Legendary hip-hop artist Lil Wayne famously once said, “Athletes want to be rappers, rappers want to be athletes.” This applies to baseball, where a huge level of admiration between the two sides is evident.

You can start with this year’s World Baseball Classic. Daddy Yankee was selected as global ambassador for the tournament, with his song “Chispa” serving as the WBC’s anthem. Yankee, along with several other Puerto Rican mega artists such as Eladio Carrión, Anuel AA and Rauw Alejandro, came through Puerto Rico’s clubhouse at loanDepot Park in Miami, interacting with stars like and .

“It was great,” Lindor said. “These are people we admire and respect. People that have put Puerto Rico on a high platform. It’s great that we can have that bridge of communication with each other. They live the experience of baseball through us and we live the experience of music through them.”

Báez added: “It just shows that even though we are a small island, so many great people have come out of there. We’re all like a family.”

Latinos have risen to the top of the sport. Players like Lindor, Báez, and are superstars not only for dominating on the field with their supreme talent, but also for the flair with which they do so, something Lindor refers to as “Sabor Latino” or Latin Flavor.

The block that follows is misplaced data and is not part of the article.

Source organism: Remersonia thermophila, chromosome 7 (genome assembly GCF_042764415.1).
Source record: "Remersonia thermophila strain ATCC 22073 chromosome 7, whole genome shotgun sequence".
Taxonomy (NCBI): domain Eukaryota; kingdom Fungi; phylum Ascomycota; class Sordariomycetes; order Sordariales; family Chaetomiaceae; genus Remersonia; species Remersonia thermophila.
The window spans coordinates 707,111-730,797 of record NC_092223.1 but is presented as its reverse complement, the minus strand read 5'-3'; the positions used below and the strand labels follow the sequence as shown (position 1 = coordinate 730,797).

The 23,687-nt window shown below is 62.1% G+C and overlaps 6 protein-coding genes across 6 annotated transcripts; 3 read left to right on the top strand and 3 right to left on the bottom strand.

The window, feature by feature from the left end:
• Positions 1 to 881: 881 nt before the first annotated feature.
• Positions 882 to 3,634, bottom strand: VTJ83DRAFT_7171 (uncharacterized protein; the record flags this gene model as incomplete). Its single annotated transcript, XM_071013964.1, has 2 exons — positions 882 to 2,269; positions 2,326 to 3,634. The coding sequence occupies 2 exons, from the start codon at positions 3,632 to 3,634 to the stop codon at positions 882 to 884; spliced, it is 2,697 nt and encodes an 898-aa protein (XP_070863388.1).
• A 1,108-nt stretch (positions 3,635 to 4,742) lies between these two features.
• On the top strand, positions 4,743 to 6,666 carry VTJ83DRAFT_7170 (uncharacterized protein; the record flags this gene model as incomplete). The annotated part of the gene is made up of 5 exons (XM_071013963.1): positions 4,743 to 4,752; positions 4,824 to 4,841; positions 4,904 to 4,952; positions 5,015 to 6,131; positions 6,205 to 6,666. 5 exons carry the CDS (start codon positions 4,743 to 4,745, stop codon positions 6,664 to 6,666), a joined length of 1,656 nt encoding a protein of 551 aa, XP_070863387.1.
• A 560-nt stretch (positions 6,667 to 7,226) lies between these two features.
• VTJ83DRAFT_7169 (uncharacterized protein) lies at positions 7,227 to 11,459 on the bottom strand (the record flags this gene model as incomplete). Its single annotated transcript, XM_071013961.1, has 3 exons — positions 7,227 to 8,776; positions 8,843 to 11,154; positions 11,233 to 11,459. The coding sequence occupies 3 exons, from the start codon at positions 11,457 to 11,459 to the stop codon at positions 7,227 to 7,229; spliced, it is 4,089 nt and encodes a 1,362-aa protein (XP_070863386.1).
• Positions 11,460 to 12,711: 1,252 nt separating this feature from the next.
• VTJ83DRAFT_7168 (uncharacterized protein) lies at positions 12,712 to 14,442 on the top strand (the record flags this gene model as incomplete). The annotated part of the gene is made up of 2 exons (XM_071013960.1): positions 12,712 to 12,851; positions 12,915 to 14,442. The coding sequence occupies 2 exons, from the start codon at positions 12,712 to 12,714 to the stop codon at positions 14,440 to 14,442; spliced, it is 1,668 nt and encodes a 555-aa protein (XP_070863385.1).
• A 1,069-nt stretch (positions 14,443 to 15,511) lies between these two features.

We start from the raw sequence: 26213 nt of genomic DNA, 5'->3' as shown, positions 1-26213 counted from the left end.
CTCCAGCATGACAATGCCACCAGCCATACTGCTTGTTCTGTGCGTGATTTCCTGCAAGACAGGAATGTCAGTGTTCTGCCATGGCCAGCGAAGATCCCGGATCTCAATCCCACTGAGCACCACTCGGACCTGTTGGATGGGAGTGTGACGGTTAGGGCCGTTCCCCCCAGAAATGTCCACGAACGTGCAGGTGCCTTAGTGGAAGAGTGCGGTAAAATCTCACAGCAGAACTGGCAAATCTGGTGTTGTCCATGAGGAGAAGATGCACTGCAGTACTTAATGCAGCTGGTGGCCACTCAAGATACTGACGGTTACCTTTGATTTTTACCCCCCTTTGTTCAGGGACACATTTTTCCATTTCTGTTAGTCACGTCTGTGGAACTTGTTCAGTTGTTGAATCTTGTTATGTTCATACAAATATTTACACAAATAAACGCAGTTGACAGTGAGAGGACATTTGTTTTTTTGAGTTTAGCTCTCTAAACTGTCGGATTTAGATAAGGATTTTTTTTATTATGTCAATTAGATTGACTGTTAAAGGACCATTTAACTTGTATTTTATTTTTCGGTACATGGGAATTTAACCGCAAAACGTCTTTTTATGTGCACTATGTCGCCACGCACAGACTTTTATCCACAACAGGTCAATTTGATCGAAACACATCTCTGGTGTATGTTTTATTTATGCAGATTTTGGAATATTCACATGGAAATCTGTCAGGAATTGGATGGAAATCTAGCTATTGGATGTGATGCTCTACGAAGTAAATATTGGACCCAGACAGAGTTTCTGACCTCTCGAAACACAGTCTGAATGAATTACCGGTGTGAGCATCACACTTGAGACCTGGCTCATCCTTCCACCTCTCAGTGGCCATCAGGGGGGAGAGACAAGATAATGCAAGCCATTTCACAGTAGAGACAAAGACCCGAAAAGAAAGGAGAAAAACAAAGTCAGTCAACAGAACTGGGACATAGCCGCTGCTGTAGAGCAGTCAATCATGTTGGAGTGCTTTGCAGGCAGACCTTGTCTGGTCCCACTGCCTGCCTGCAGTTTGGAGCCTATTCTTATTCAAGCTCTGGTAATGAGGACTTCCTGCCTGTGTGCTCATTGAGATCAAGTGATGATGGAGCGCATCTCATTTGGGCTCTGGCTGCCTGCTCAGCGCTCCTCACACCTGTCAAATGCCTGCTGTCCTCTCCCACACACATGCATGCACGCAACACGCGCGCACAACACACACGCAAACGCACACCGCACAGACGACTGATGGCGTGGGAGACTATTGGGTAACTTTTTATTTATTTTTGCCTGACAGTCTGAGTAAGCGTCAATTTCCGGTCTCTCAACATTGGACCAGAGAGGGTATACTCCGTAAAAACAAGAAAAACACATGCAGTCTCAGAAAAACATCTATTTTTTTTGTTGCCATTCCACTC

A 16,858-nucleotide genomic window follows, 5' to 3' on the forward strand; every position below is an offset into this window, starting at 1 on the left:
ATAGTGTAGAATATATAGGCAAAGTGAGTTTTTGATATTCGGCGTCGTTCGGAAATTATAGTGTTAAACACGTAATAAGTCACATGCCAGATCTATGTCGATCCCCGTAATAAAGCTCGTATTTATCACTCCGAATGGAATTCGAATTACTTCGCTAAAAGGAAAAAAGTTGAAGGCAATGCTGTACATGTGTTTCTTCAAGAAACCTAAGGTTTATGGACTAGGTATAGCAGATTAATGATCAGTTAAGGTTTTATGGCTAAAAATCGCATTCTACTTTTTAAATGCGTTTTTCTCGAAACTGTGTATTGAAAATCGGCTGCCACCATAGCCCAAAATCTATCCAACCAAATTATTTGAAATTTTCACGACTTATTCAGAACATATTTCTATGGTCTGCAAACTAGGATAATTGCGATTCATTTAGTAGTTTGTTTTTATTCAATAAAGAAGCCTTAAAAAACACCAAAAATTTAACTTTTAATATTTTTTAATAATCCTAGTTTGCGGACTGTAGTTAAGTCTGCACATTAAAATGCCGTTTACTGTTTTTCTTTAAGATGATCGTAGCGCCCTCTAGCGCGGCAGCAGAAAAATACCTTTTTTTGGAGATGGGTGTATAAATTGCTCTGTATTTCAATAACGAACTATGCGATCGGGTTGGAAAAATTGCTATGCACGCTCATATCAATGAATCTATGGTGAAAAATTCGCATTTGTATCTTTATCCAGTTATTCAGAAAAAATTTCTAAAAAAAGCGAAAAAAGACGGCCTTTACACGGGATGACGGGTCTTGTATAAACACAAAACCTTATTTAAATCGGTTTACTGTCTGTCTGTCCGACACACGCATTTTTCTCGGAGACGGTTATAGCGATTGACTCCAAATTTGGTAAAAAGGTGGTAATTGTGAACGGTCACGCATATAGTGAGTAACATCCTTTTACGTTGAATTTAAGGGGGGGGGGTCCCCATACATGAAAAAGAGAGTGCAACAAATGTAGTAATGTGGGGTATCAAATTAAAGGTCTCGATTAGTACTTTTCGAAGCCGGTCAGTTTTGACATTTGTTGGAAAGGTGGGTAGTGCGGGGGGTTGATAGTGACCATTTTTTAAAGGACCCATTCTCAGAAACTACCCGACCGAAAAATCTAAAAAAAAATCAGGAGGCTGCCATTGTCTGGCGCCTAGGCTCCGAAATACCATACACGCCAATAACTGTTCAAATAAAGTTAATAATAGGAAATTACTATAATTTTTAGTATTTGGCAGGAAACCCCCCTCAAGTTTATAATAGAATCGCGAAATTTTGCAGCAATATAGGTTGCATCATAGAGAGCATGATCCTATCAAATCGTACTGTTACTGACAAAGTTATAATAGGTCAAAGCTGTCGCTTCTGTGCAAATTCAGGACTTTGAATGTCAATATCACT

“A lot of what we bring to the game comes from music,” Lindor said. “Not just artists from the last 15 or 20 years, but also people like Héctor Lavoe and all those who came 40 years ago. Those people have influenced not just us, but our parents, who passed that music on to us. It’s something that has always been in us.”

Latin artists identify with that Latin Flavor, which is why we’ve seen players such as Miguel Rojas, Santiago Espinal and Vladimir Guerrero Jr. make appearances in music videos like as “Súbelo” by Anuel AA and Eladio Carrión’s “Si Salimos” in recent years.

“From Sammy Sosa to Alex Rodriguez to now with guys like Tatis, [Juan] Soto, Acuña, Latinos have their own swagger playing baseball,” said Foreign Teck. “It’s something that is embedded into us from kids, especially if you’re from the Caribbean or South or Central America. The Latinos just have the power right now in baseball.”

Lindor’s style has been the subject of praise by Bad Bunny. The international superstar name-dropped him in “Ronca Freestyle,” which features the bar: "Jeter se retiró ahora el que los mata e' Lindor." (Jeter retired, now Lindor is the one killing them.)